Shirley Stott Despoja’s recent posting on bullying took me back to when I lost my hearing. I lost my hearing between the ages of 8 and 10. Young enough for me to realise what was happening but not mature enough to realise how it would impact on me.
My overriding memory is how it impacted on those around me. Particularly my parents. Doctor appointments were frequent. Discussions went on between Doctor and parents while I just sat quietly watching it all unfold. I had enough hearing to understand what they were saying. I had several surgeries and after the first one to rebuild my eardrum I can still recall the conversation:
DR: The surgery was a complete success, a complete success. It is baffling why there has not been a significant increase in his hearing. (I was always ‘his’ never mentioned by name.)
Mum: But will it improve? (Asked in a panic stricken voice.)
Dr: Absolutely no reason it should not. ‘His’ inner ear is very healthy and everything has healed beautifully.
Suitably relieved both my mum and I went home thinking all would be ok. But of course it was not. It got worse so that by age 10 I had a severe to profound hearing loss.
As my hearing began to drop the Dr refused to acknowledge it. My parents also refused to acknowledge it. I remember that my parents sought a second opinion as to whether I was deaf or not. It was recommended that I get a hearing aid without delay. My mother went into mini-hysterics insisting I did not need one, was not getting one etc. My father, who had taken me to the appointment, tried to convince her that perhaps it was time. But she was adamant. There was no way I was getting a hearing aid, all would be fine. A classic case of denial.
At one stage the Dr actually tried to blame me for my hearing loss. He suggested that it might be psychological. I was sent to a psychiatrist for an evaluation. Nothing came of it of course but I vividly remember being in a room with a group of kids with severe behavioral problems. They screamed, threw things, punched and kicked. The safest thing to do was to sit quietly in a corner and read a Dr Seus book. The the psychiatrist actually suggested that my hearing loss might be related to being withdrawn and shy. But as I said, nothing came of it. It was just a bizarre period of my life.
The attitudes of those around me had impact. My mother refusing to accept I needed a hearing aid, the Dr suggesting it was my fault and my parents constantly talking about hearing loss in a negative way led me to believe that deafness was a bad thing, something to be hidden and ashamed of. I eventually did get a hearing aid. This was put on in the toilet where no one could see. Hair was grown long so no one could see the aid. The shame and embarrassment factor was reinforced by people saying -“You cant even see it.” Kids are impressionable and I certainly was.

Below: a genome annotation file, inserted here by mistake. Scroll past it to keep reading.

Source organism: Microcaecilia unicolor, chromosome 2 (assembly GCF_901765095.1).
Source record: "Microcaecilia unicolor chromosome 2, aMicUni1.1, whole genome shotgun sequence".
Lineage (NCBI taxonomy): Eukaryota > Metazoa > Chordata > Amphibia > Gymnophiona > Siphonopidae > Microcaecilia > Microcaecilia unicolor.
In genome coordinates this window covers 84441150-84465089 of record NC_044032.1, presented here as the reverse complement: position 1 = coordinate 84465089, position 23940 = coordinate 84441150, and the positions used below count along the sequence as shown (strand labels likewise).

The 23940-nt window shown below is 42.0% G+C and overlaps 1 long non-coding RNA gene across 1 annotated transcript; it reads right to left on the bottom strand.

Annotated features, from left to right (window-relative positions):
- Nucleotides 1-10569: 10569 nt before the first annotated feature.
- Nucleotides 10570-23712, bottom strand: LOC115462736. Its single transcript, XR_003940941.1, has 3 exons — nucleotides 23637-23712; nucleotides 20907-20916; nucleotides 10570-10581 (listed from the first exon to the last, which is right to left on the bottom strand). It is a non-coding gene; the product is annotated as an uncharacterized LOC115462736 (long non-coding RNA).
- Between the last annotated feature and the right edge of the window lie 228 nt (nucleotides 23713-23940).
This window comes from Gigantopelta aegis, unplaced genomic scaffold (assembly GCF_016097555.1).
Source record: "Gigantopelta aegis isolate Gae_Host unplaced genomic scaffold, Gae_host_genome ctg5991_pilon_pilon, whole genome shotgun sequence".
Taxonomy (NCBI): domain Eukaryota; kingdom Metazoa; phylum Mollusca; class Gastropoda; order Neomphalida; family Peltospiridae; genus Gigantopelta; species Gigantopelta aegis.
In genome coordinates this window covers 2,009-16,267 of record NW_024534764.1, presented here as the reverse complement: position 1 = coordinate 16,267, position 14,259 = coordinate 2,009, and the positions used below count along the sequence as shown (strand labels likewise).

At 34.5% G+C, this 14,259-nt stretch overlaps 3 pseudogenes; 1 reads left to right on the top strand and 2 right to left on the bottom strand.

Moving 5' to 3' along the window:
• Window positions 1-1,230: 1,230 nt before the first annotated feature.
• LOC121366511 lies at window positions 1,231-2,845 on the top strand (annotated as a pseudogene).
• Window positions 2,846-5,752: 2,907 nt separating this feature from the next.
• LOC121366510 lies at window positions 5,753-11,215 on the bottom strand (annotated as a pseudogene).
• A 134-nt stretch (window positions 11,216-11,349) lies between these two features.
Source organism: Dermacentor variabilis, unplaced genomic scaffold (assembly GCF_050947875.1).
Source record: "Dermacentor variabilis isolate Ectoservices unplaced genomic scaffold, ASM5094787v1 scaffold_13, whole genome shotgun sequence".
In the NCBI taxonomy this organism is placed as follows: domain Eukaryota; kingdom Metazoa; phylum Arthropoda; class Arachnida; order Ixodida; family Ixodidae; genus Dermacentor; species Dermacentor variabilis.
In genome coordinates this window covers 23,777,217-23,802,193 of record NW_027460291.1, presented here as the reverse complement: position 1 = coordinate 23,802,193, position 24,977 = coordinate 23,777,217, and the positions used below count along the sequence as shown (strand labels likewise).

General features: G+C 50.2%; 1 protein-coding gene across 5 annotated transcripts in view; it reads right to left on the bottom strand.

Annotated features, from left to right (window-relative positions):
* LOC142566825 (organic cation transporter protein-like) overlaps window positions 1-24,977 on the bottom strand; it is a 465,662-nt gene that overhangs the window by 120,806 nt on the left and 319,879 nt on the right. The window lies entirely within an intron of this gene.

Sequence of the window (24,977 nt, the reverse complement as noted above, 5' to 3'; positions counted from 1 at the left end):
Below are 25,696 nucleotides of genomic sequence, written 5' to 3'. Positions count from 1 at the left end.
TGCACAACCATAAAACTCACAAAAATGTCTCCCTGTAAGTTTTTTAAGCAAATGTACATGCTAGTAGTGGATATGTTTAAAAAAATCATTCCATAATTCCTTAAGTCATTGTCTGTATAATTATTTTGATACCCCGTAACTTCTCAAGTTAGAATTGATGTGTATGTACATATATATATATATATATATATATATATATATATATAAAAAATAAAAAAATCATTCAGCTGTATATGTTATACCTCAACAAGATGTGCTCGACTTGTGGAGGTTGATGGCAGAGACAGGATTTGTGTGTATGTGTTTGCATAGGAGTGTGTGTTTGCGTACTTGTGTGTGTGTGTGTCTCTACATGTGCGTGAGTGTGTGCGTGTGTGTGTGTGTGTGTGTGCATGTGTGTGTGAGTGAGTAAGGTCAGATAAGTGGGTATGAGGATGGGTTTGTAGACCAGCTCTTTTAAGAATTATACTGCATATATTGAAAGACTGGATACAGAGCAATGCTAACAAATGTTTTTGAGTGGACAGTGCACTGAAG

As my hearing began to drop I became quite paranoid about it. I would wake up of a morning an issue a few grunts “UH UH UH UH” in different pitches to check I could still hear. I would bang on my bed-head to make sure I could hear the noise. Check that I could hear the birds outside and the next door neighbours dog. The morning my mother woke me up and I realised I could not hear her voice at all. That has stayed with me forever.
What really gets you when you lose your hearing is how people’s attitudes towards you change suddenly. As a kid I was great at sport. When they selected teams I was one of the first chosen by the captains. Suddenly I was the last. Friends thought it was hilarious to test my lipreading ability, “Are you a girl?”, they would mouth or “Are you a poof?” I knew what they were saying and would always answer “yes” just to see their reaction. Needless to say I found out who my true friends were very quickly.
Looking back I realise I was an incredibly strong character. I just took it all in and tried to make sense of it. But the image of shame and embarrassment associated with hearing loss is always my first memory. I once wagged school for 14 days in a row before the school saw fit to call my parents. I wagged it because I got fed up of teachers pressuring me to wear my hearing aids. I left hearing aid batteries at home, dropped ear moulds down the toilet and deliberately lost hearing aids. The hearing aids were the thing – without them at least no-one would think I was different. Another classic case of denial.
I’m 44 now and an active member of the Deaf community. My job is with the disability sector. Deafness has taken me all over Australia and overseas. I’ve made it my life and I would not change it for quids. It is character building, it is interesting and most of all it is me. But I don’t kid myself, losing ones hearing is hard work and people did and do treat me differently. It takes time to adapt – some people do and many do not. It is certainly true that being young I was more adaptable but there was pain involved in adapting and it never fully goes away.